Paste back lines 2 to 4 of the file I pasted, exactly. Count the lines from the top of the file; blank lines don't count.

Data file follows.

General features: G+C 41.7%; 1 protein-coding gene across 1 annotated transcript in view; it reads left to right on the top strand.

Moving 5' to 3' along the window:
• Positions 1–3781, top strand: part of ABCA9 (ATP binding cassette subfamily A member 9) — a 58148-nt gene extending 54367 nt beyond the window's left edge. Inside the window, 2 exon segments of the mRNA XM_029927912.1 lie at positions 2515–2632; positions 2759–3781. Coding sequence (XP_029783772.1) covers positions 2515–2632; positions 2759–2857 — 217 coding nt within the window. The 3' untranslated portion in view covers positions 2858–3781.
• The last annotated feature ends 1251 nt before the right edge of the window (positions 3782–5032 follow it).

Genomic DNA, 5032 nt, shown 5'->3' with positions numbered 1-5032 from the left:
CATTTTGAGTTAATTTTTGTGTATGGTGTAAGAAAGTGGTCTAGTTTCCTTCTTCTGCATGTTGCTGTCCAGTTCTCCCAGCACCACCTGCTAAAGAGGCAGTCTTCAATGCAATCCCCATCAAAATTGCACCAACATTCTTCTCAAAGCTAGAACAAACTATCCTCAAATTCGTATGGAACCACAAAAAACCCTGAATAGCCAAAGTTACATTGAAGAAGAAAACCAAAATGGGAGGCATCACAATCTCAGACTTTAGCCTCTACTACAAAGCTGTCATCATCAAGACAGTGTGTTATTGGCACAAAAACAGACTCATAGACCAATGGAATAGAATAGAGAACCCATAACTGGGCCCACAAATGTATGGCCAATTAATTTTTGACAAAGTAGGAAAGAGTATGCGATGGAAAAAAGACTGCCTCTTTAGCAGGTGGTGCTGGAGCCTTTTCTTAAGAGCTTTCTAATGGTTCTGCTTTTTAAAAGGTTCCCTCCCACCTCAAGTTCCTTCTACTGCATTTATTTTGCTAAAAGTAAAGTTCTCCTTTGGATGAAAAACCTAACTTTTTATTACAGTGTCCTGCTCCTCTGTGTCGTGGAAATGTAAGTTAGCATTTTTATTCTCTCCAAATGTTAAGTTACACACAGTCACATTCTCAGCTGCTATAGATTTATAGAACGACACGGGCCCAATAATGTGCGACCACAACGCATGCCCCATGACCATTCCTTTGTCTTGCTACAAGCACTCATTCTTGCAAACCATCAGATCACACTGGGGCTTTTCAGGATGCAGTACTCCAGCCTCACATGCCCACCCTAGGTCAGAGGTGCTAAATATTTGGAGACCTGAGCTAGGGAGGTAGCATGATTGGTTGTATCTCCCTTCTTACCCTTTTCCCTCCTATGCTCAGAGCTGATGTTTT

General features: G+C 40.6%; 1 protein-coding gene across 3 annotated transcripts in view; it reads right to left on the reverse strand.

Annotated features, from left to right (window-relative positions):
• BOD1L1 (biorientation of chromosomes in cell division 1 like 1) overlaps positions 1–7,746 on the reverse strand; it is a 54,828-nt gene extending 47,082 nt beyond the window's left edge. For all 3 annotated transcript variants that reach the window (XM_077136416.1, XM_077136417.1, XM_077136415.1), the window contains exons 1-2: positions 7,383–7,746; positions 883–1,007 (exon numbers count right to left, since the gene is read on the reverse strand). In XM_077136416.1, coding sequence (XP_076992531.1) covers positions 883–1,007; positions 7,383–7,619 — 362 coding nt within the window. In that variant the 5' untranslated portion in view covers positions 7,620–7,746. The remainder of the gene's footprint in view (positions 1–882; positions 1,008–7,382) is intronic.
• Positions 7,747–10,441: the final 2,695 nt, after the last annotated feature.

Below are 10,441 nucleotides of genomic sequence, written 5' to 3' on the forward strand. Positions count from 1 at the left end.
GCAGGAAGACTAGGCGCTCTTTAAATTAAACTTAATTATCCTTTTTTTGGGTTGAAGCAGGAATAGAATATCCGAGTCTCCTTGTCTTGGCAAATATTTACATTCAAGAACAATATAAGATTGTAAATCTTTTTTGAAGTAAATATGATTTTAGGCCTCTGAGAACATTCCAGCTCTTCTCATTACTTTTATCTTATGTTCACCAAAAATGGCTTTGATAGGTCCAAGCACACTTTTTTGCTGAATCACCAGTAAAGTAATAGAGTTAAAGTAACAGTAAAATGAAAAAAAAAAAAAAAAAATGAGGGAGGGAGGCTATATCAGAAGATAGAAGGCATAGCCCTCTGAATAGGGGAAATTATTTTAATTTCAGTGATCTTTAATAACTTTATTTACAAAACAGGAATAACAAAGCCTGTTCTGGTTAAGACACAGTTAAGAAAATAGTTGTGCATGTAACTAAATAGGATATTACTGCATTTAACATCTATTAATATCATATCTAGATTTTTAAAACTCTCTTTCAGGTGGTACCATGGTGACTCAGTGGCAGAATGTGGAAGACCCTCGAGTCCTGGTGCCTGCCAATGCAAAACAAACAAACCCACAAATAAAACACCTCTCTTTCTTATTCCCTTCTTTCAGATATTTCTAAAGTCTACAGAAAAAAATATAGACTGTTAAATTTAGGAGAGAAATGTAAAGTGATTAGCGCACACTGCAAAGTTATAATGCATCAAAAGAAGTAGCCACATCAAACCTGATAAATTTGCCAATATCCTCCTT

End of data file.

Moving 5' to 3' along the window:
• Positions 1–3781, top strand: part of ABCA9 (ATP binding cassette subfamily A member 9) — a 58148-nt gene extending 54367 nt beyond the window's left edge. Inside the window, 2 exon segments of the mRNA XM_029927912.1 lie at positions 2515–2632; positions 2759–3781. Coding sequence (XP_029783772.1) covers positions 2515–2632; positions 2759–2857 — 217 coding nt within the window. The 3' untranslated portion in view covers positions 2858–3781.
• The last annotated feature ends 1251 nt before the right edge of the window (positions 3782–5032 follow it).